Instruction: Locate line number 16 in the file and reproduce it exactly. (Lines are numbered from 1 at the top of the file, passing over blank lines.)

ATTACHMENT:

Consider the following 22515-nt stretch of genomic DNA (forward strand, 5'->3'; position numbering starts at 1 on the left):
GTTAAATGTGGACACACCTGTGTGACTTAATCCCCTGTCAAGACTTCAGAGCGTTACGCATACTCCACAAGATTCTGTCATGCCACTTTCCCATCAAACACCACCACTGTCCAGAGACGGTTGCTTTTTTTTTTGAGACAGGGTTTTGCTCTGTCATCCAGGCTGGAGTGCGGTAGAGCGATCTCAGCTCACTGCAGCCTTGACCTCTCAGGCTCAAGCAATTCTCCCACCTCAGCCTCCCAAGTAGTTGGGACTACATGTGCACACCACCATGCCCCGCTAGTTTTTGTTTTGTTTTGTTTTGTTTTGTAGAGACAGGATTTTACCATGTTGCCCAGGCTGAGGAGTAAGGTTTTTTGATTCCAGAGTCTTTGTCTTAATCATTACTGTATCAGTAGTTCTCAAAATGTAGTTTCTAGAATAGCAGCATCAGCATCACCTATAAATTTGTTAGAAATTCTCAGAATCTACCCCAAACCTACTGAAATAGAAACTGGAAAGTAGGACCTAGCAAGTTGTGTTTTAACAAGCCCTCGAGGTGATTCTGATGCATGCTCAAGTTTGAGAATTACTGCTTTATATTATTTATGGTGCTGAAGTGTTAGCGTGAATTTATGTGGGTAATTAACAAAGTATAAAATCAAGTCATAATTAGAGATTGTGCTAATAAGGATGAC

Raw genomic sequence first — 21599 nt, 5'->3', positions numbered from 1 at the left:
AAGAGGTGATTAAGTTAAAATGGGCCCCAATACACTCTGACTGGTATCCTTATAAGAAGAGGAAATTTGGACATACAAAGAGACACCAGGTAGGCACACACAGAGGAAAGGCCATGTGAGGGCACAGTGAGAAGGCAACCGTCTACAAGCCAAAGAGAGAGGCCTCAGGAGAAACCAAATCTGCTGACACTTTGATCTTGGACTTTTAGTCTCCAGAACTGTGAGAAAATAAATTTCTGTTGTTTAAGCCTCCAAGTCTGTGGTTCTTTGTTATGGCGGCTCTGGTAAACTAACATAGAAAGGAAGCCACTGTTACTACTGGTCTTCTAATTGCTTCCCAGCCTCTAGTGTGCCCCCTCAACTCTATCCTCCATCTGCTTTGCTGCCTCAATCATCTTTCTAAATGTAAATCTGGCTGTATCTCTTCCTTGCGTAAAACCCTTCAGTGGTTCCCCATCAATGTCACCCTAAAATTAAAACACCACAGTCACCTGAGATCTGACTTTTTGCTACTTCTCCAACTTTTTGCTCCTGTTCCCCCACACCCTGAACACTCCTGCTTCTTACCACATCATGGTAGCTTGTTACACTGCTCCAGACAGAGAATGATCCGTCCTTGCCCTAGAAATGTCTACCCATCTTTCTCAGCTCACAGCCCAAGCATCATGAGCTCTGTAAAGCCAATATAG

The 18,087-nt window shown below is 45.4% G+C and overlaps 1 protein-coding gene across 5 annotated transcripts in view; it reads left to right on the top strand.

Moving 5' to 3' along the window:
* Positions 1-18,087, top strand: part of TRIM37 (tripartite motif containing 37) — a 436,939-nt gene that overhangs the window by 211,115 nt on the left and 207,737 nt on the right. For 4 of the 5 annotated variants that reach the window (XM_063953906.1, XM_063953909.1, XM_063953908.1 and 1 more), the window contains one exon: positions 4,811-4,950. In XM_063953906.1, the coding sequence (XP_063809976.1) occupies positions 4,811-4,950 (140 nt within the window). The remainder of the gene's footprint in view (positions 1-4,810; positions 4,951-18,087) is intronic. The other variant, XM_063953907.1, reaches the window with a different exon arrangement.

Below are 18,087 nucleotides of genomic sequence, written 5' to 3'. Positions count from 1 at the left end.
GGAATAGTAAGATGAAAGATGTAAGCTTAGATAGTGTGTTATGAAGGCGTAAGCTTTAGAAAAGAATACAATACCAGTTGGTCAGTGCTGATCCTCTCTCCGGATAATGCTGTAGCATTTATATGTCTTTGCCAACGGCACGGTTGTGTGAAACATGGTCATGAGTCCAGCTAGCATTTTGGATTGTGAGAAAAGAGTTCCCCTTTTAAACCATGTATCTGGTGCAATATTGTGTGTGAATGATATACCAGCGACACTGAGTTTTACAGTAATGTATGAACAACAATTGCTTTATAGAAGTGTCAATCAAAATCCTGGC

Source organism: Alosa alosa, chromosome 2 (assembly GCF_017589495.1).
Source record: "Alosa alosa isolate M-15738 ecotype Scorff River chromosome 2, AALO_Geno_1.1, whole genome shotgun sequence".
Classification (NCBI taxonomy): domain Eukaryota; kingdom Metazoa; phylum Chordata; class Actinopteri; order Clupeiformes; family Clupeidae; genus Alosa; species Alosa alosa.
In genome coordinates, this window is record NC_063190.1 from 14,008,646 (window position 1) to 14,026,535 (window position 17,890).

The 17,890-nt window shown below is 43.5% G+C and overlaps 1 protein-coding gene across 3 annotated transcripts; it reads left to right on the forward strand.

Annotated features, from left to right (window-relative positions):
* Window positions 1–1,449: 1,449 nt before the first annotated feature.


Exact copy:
* Window positions 1–1,449: 1,449 nt before the first annotated feature.